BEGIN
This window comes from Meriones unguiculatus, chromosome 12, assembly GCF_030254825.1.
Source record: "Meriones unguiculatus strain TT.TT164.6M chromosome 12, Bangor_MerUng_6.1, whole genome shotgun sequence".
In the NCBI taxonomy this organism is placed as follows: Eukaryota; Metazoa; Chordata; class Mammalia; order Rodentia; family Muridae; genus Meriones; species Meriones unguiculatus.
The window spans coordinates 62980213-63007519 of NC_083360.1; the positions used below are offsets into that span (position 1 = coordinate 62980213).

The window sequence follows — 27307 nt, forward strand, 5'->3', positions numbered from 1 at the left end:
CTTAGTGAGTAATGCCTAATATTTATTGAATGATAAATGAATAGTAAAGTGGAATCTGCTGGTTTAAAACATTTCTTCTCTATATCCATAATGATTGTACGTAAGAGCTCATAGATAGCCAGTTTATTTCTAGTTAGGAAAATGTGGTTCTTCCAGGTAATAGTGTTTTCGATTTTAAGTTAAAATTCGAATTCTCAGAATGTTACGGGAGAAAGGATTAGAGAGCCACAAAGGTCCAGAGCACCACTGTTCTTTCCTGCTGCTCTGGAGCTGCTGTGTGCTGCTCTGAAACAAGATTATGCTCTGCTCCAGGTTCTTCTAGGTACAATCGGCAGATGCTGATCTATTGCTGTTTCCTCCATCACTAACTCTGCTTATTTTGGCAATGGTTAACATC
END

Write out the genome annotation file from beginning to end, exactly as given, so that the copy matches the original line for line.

This window comes from Meriones unguiculatus, chromosome 12, assembly GCF_030254825.1.
Source record: "Meriones unguiculatus strain TT.TT164.6M chromosome 12, Bangor_MerUng_6.1, whole genome shotgun sequence".
In the NCBI taxonomy this organism is placed as follows: Eukaryota; Metazoa; Chordata; class Mammalia; order Rodentia; family Muridae; genus Meriones; species Meriones unguiculatus.
The window spans coordinates 62980213-63007519 of NC_083360.1; the positions used below are offsets into that span (position 1 = coordinate 62980213).

The window sequence follows — 27307 nt, forward strand, 5'->3', positions numbered from 1 at the left end:
CTTAGTGAGTAATGCCTAATATTTATTGAATGATAAATGAATAGTAAAGTGGAATCTGCTGGTTTAAAACATTTCTTCTCTATATCCATAATGATTGTACGTAAGAGCTCATAGATAGCCAGTTTATTTCTAGTTAGGAAAATGTGGTTCTTCCAGGTAATAGTGTTTTCGATTTTAAGTTAAAATTCGAATTCTCAGAATGTTACGGGAGAAAGGATTAGAGAGCCACAAAGGTCCAGAGCACCACTGTTCTTTCCTGCTGCTCTGGAGCTGCTGTGTGCTGCTCTGAAACAAGATTATGCTCTGCTCCAGGTTCTTCTAGGTACAATCGGCAGATGCTGATCTATTGCTGTTTCCTCCATCACTAACTCTGCTTATTTTGGCAATGGTTAACATC